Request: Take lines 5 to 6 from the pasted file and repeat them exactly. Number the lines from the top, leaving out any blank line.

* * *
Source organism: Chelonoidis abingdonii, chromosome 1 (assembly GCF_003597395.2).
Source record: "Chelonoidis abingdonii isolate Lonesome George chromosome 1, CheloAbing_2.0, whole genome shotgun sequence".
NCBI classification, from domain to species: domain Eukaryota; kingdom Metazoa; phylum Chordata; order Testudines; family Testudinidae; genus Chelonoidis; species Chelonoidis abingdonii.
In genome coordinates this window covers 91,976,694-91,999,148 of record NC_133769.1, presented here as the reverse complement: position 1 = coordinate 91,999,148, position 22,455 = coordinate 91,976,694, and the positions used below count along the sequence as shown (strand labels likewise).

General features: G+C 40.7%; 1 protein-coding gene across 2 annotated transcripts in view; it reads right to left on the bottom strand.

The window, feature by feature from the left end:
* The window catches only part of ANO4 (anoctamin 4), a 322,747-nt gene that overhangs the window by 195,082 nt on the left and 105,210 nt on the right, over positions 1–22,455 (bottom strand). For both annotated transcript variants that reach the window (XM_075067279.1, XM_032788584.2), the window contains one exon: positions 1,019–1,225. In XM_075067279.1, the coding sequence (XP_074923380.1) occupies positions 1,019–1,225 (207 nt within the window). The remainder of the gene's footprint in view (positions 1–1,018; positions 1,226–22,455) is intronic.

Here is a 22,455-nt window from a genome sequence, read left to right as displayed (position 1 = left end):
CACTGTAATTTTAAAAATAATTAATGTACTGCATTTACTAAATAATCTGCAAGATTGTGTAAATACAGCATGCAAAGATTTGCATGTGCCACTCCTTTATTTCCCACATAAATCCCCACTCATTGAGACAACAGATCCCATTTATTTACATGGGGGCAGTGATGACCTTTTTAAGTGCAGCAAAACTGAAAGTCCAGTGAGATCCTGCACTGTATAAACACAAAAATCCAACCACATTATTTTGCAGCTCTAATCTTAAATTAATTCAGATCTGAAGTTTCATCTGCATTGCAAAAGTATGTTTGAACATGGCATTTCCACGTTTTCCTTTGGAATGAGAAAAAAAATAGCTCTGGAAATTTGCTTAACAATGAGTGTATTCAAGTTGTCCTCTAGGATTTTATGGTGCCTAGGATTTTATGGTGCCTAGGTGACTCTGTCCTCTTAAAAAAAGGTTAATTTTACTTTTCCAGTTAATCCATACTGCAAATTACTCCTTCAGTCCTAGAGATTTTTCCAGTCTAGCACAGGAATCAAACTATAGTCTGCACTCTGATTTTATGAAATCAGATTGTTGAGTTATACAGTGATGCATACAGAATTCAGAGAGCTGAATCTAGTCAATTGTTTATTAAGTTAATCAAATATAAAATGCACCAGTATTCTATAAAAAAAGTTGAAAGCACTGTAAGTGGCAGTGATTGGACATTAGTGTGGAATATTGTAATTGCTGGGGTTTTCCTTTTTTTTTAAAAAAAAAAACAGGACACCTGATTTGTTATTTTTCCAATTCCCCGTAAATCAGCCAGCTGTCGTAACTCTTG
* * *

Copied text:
General features: G+C 40.7%; 1 protein-coding gene across 2 annotated transcripts in view; it reads right to left on the bottom strand.

The window, feature by feature from the left end: